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Bible Dictionaries

Charles Buck Theological Dictionary


COPHT, or COPTI, a name given to the Christians of Egypt who are of the sect of the Jacobites.

See JACOBITES. The Cophts have a patriarch, who resides at Cairo; but he takes his title from Alexandria. He has no archbishop under him, but eleven or twelve bishops. The rest of the clergy, whether secular or regular, are composed of the orders of St. Anthony, St. Paul, St. Macarius, who have each their monasteries. Besides the orders of priests, deacons, and sub-deacons, the Cophts have, likewise, archimandrites, or abbots; the dignity whereof they confer with all the prayers and ceremonies of a strict ordination. By a custom of six hundred years standing, if a priest elected bishop be not already archimandrite, that dignity must be conferred on him before episcopal ordination. The second person among the clergy after the patriarch is the titular patriarch of Jerusalem, who also resides at Cairo. To him belongs the government of the Cophtic church during the vacancy of the patriarchal see. To be elected patriarch, it is necessary the person have lived all his life in continence.

To be elected bishop, the person must be in the celibate; or if he have been married, it must not be above once. The priests and inferior ministers are allowed to be married before ordination; but, not forced to it, as some have observed. They have a great number of deacons, and even confer the dignity frequently on their children. None but the lowest rank among the people commence ecclesiastics: whence arises that excessive ignorance found among them; yet the respect of the laity towards the clergy is very extraordinary. The monastic life is in great esteem among them: to be admitted into it, there is always required the consent of the bishop. the religious Cophts, it is said, make a vow of perpetual chastity; renounce the world, and live with great austerity in deserts: they are obliged to sleep in their clothes and their girdle, on a mat stretched on the ground; and to prostrate themselves every evening one hundred and fifty times with their face and breast on the ground. They are all, both men and women, of the lowest class of the people, and live on alms. the nunneries are properly hospitals, and few enter but widows reduced to beggary.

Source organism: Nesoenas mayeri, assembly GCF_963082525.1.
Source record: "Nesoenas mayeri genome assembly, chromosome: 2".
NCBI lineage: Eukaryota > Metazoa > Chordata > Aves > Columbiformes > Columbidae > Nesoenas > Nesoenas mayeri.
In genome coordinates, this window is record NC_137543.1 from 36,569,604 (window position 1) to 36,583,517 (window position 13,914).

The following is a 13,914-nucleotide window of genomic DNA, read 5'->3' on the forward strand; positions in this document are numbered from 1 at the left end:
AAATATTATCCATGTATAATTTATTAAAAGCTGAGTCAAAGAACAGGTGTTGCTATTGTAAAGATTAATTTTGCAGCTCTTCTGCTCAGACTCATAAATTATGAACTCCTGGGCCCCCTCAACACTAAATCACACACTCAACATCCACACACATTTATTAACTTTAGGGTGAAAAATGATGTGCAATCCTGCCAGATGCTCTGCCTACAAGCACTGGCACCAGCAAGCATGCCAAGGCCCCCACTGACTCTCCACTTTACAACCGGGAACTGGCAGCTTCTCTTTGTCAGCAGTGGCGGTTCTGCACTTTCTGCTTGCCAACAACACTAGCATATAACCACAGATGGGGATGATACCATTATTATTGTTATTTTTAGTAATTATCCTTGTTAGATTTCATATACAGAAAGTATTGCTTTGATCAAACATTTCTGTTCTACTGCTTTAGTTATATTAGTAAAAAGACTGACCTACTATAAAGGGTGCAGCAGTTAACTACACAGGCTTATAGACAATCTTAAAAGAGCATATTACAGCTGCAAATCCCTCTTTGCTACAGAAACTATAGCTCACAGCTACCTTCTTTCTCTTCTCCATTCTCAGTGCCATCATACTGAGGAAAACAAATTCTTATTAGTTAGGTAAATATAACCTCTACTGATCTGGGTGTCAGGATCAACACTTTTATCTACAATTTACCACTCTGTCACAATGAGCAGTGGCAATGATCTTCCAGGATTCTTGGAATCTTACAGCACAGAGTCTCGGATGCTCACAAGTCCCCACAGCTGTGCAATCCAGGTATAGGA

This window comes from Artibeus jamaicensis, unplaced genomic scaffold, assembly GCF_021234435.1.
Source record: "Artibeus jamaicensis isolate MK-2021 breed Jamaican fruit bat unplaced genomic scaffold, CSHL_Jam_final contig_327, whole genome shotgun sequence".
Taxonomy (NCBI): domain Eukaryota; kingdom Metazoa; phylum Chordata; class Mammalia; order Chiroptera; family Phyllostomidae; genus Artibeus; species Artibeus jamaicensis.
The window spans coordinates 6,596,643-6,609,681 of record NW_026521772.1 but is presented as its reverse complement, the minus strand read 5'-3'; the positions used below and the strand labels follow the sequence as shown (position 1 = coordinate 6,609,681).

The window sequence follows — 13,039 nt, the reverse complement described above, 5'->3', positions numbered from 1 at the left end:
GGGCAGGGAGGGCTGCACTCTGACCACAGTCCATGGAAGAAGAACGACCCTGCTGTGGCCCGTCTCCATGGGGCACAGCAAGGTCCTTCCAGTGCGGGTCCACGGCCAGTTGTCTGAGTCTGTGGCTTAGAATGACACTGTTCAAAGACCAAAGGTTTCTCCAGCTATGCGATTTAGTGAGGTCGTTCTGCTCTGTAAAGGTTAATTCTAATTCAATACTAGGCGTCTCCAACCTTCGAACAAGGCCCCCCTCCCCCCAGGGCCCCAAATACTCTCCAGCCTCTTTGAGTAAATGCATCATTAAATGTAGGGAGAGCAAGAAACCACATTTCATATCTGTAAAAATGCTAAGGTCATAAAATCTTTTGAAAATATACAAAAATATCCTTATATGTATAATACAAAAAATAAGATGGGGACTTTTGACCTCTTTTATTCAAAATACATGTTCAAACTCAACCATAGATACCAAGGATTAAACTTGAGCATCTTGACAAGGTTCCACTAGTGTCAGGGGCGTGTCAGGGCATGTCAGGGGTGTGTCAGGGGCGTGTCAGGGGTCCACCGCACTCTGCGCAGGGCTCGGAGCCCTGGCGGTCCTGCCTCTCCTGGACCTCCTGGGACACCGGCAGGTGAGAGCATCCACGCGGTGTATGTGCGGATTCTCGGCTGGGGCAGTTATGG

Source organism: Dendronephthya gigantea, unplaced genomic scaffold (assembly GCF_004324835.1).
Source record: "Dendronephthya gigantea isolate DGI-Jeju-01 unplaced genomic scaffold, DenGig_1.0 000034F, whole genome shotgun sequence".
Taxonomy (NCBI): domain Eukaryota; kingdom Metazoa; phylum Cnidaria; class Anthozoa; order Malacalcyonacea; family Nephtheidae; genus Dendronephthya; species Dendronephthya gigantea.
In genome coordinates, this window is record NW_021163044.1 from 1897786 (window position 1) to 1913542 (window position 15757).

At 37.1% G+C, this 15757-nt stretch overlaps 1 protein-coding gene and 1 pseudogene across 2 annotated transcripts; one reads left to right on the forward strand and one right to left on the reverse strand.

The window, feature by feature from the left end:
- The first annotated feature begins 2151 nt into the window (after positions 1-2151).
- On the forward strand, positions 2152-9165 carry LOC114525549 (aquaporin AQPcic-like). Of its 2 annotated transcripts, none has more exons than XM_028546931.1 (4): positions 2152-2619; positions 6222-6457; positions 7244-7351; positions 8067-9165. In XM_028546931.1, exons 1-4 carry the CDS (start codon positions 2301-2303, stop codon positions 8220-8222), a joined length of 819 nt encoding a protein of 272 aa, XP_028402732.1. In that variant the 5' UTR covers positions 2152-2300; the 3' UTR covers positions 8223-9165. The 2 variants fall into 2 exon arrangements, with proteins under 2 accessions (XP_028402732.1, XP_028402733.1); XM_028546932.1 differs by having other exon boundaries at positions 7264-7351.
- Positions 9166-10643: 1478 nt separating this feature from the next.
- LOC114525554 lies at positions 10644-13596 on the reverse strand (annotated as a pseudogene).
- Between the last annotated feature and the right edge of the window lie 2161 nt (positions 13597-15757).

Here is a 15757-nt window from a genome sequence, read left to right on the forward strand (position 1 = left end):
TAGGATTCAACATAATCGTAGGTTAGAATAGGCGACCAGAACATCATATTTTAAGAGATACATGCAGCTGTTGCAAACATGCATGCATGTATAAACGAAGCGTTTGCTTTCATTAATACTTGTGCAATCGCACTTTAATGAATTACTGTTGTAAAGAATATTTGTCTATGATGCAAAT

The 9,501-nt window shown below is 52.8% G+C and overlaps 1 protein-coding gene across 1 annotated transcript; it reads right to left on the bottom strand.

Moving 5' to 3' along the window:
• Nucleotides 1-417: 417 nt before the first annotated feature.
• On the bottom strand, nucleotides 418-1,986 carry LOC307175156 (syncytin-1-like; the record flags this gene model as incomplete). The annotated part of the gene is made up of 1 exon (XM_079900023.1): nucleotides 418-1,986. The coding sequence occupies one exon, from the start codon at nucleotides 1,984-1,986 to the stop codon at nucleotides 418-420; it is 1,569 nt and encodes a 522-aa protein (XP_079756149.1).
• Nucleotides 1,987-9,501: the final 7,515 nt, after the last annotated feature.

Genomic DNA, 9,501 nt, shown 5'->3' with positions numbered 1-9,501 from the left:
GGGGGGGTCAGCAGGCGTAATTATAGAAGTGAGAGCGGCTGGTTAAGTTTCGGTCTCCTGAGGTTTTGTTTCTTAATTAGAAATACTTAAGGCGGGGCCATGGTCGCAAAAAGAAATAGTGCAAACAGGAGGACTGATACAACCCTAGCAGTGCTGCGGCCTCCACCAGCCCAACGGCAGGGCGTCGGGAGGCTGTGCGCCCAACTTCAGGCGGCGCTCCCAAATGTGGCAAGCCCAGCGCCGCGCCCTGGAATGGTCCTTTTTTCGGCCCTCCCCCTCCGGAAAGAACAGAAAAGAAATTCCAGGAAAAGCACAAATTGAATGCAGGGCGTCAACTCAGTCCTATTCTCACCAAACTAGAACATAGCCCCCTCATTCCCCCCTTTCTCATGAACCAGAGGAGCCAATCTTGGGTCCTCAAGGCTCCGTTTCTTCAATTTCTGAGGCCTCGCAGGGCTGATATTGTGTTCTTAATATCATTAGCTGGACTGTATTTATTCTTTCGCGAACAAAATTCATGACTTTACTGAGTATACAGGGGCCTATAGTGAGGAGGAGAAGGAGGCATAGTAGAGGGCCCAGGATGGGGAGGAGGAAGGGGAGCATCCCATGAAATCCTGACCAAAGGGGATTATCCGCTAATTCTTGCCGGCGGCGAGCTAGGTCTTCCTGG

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Bibliography Information
Buck, Charles. Entry for 'Cophti'. Charles Buck Theological Dictionary. 1802.

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